MFs to focus on new products after debt fund blow | The Financial Express

MFs to focus on new products after debt fund blow

For instance, it is estimated that for a child weighing 10 kg, the annual cost of treatment for some rare diseases, may vary from `10 lakh to over `1 crore per year, with treatment being lifelong and drug dose and cost increasing with age and weight.

MFs to focus on new products after debt fund blow
Innovation is the only way ahead, and fund managers will now have to don their creative hats and introduce products such as dynamic bond funds and conservative hybrid funds. (File/Pixabay)

From April 1, new investors in debt funds will no longer get the indexation benefit for holding schemes for more than three years — something that has come as a blow to the Rs 40-trillion mutual fund industry. No wonder, fund houses are going back to the drawing board in order to deal with the surprise move by the government last week. With the discontinuation of the indexation benefit to funds of over three-year duration set to hit 35% of the assets under management (AUM) under debt schemes, industry players say new products are the only way out.

Said Marzban Irani, CIO, fixed income, LIC MF: “While fixed deposits are considered safer, it requires a lock-in, with the interest taxable above Rs 40,000. However, MFs are more liquid and are transparent, with disclosures on portfolio every 14 days.”

“We may see the advent of new products such as balanced debt funds, or a hybrid fund with 35% allocation to equity/arbitrage, thus skewing it in favour of fixed income. There will be a focus on the tax angle as that’s what attracts investors, even though investment products should be sold based on requirements and proper awareness,” he added.

Innovation is the only way ahead, and fund managers will now have to don their creative hats and introduce products such as dynamic bond funds and conservative hybrid funds. Another senior executive at a fund house agrees, saying that investors could now tilt towards more actively managed open-ended schemes.

“This seems to be a balancing act by the government, by saying that income-only instruments should be treated as such. This was in view of the stress that the insurance sector was reeling under, following the tax on policies of above Rs 5 lakh premium,” said the MD and CEO of a fund house who did not wish to be named.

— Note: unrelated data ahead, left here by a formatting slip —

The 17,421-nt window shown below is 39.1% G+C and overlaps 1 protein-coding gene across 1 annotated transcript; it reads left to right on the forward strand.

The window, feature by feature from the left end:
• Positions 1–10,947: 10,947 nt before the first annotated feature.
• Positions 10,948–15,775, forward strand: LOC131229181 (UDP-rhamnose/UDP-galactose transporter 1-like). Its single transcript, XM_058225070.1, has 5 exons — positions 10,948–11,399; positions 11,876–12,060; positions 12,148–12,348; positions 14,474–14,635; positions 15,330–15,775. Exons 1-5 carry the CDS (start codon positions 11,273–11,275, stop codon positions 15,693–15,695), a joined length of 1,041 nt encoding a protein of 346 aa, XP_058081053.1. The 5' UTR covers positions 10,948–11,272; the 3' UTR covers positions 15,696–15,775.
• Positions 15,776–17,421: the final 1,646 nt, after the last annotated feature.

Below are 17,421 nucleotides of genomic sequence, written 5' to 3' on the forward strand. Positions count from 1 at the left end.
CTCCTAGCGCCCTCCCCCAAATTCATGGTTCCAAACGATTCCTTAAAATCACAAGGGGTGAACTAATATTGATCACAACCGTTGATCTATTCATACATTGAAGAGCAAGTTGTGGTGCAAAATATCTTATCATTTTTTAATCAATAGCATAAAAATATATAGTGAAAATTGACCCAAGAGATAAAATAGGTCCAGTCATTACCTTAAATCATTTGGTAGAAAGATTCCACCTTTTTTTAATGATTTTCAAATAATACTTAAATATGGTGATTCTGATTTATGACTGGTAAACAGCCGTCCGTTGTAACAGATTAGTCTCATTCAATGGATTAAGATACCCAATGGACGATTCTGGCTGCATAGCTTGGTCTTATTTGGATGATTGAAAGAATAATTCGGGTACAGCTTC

In the Rs 39.5-trillion mutual fund (MF) industry, AUM of debt funds stands at close to Rs 13 trillion. Of this pool, around Rs 4.5 trillion is likely to feel the impact of the amendment to the Finance Bill passed last Friday.

“Fund houses, though smaller players than insurance firms, banks and pension funds in the medium-to-long duration bond market, are far more innovative. This industry launched the floating-rate funds in India,” Kotak AMC’s managing director Nilesh Shah had told FE in an earlier interview.
He pointed out that while future flows are likely to take a hit in this category, there may not be an immediate change in AUM, given that there is now an incentive for investors to hold on to schemes and complete their entire tenure before they lose the indexation benefit.

Importantly, the amendment applies to gold funds and international funds as well. The MD and CEO cited above pointed out that investing in international funds is a different ball game, because of which the decision comes as a surprise.

Further, this clearly makes investing in sovereign gold bonds a more attractive proposition, with indexation no longer a boon. “It’s expensive to hold the yellow metal in the physical form, so SGBs will be the clear answer. Gold ETFs will be taxed at the slab rate, which makes them unattractive. SGBs are backed by the government, providing the confidence of security.”

According to some experts, tax shouldn’t be the sole objective in making investment decisions. Citing the example of ULIPs and endowment plans, fund managers say these plans are made attractive highlighting the tax benefits, but that’s not the purpose, as investment decisions should be based on one’s requirements and capacity.

“For investors, indexation provided an added advantage as it discouraged redemptions before three years. Now, people may book profits and exit before three years as there is no motivation to stay invested. The benefit should have remained at least till the debt market becomes as vibrant as the equity market,” said the debt fund head.

After the passage of the Finance Bill, DP Singh, deputy MD and CBO of SBI MF, said with the proposed amendments, the overall ecosystem would get impacted, especially the non-banking financial company (NBFC) space.

Borrowing costs for NBFCs, as a result, are seen rising as there could be an increased dependency on banks, though the impact may be limited.

According to a report by Jefferies, with debt MFs funding at 10-11% of corporate bonds, corporate bond yields may inch up amid moderation in debt inflows. The report added that the preference for more liquid non-convertible debentures — owing to the uncertainty around the holding period for debt MF investors — could affect credit spreads.

Jefferies’ estimates suggest MFs fund close to 15% of NBFCs’ corporate bonds. As of February 2023, MFs’ investment in NBFCs’ corporate bonds (ex-PSU) stood at Rs 2.5 trillion.

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First published on: 31-03-2023 at 00:30 IST
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